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US couple 'trapped' in Mexico following surrogacy law change

11 May 2015
Appeared in BioNews 801

A US couple have been left without a birth certificate for their newborn son in Mexico after a sudden change in state law.

Haseeb and Christy Amireh, from California, entered into a surrogacy arrangement in the Mexican state of Tabasco, where the practice is more affordable and legislation is in place to permit and regulate surrogacy. However, the couple has said they are unable to obtain a birth certificate for their son, Grayson, who was born last month, and that without one the child cannot obtain a passport to fly home to the USA.

ABC and CBS News have reported that the Tabasco state governor has halted the issuance of all birth certificates for families using surrogacy - although there has been no comment from the governor's office in Tabasco, says ABC.

Stephanie Caballero, from the Surrogacy Law Center in southern California, told CBS News she wasn't surprised by the situation. She explained: 'Mexico does not have the systems in place [like the US does]. If they say their law is a law, it may or may not be the law.' According to Mr Amireh, there are still surrogacy agencies accepting new applications from couples like them and therefore the couple has gone public 'to get the word out'.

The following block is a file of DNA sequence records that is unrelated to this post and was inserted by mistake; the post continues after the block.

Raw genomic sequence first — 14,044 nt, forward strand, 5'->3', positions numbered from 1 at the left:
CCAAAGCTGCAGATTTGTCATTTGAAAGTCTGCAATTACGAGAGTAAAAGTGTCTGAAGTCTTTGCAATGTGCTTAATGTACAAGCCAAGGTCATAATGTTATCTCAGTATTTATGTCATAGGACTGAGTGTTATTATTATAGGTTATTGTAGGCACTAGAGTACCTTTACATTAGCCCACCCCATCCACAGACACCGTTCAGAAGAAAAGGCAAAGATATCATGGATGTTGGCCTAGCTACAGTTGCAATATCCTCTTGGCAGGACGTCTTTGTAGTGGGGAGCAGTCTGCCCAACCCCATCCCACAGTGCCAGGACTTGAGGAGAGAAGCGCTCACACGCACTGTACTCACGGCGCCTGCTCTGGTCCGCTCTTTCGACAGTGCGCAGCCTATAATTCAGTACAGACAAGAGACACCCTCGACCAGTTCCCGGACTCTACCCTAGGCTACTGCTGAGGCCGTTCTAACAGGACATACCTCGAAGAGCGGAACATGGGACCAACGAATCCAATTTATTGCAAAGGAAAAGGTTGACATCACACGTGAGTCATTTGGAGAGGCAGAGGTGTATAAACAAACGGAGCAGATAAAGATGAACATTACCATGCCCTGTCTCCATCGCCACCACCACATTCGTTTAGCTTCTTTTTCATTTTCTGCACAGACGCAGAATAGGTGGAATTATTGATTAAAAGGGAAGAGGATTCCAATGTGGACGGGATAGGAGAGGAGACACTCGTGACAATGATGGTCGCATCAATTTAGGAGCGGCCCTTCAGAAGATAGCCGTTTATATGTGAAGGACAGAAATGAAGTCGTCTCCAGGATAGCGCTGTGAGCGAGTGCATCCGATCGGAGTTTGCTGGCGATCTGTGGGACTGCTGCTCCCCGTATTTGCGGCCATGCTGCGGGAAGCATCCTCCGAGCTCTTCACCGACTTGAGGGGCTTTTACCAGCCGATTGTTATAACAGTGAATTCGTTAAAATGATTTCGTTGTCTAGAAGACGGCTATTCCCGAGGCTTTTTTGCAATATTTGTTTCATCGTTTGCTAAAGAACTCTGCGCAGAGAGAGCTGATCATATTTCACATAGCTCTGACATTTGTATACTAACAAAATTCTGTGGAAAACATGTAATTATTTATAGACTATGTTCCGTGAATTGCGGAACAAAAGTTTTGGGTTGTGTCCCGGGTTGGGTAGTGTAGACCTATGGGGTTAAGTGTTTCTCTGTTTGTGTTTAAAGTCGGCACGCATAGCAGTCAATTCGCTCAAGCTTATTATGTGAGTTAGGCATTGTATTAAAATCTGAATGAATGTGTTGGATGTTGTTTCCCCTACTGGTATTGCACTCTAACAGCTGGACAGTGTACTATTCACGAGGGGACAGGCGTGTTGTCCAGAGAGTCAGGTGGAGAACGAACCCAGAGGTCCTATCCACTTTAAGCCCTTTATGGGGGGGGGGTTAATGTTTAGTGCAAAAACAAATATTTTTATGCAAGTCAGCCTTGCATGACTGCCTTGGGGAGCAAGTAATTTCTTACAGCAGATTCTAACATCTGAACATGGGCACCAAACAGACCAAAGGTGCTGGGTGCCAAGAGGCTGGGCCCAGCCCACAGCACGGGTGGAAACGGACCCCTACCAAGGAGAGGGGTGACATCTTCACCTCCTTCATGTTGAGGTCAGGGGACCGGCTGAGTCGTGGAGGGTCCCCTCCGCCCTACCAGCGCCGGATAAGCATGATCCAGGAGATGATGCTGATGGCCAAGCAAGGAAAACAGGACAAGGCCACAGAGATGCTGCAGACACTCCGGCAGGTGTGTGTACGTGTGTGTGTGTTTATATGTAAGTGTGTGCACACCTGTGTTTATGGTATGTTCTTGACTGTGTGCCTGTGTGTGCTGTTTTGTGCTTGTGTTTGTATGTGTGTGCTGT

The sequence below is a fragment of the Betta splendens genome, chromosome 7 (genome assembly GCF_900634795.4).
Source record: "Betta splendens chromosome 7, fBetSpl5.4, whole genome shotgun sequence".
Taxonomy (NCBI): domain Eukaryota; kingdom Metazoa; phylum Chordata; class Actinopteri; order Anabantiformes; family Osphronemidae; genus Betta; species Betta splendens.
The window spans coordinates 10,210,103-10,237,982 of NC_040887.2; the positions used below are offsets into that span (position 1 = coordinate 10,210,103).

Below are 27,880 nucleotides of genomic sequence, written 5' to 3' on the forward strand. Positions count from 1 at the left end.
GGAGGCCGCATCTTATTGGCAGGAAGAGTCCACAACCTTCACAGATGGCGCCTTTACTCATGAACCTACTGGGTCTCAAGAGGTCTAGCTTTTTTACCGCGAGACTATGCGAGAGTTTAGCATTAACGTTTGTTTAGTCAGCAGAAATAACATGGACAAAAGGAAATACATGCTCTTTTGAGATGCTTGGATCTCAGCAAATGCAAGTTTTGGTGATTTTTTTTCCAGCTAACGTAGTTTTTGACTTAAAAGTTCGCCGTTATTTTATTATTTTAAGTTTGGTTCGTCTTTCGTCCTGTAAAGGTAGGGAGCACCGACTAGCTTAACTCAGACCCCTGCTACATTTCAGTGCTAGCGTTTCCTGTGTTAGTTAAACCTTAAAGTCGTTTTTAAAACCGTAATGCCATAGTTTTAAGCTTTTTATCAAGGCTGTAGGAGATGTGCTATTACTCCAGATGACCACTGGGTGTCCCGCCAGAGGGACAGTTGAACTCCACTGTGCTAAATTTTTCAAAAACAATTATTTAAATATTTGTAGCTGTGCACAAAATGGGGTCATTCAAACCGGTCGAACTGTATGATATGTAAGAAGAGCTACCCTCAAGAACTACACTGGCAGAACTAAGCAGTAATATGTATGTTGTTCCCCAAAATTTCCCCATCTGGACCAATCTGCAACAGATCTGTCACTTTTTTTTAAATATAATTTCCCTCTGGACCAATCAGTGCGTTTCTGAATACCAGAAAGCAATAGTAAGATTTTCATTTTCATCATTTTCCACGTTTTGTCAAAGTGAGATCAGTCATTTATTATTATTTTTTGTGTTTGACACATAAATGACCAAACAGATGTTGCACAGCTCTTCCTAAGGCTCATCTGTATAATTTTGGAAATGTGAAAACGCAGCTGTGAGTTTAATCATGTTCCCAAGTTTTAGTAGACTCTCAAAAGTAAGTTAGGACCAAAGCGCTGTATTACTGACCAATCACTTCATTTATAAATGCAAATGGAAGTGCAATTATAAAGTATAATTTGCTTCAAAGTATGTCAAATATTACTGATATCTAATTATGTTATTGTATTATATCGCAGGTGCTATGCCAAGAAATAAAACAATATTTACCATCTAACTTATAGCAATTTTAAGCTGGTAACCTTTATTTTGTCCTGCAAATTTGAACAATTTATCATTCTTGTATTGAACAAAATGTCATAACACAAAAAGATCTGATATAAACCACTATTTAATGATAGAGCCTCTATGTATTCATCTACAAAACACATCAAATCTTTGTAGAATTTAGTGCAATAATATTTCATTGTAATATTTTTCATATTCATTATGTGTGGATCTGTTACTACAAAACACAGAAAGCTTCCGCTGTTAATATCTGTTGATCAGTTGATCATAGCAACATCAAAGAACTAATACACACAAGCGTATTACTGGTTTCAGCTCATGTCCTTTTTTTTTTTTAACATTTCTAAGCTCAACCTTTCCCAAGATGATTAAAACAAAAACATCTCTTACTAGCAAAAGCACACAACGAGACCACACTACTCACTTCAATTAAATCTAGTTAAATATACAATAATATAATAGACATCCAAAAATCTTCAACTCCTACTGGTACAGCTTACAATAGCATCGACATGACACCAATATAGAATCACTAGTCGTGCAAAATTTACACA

The Tabasco state law on surrogacy was enacted by a former state governor and allows for the intending mother to become the legal parent in cases where the surrogate, or the 'substitute mother', is not the biological mother. The Daily Mail points out that 'the Amirehs did not specify in the interview whether their son was born through traditional surrogacy [where the surrogate uses her own eggs] or gestational surrogacy [where eggs from the intended mother or a donor are used]'.

The couple is working with a lawyer in Mexico and has been in contact with the US State Department. Congresswoman Zoe Lofgren told ABC News: 'We are working directly with senior administration officials to ask that the State Department do everything possible under the law to resolve their application as soon as possible.

'I will continue to monitor the situation closely, and work with the administration to make sure the family has the information needed to establish both their biological relationship to, and legal custody of their son.'

Mrs Amireh told CBS News, 'We just want to get home'.

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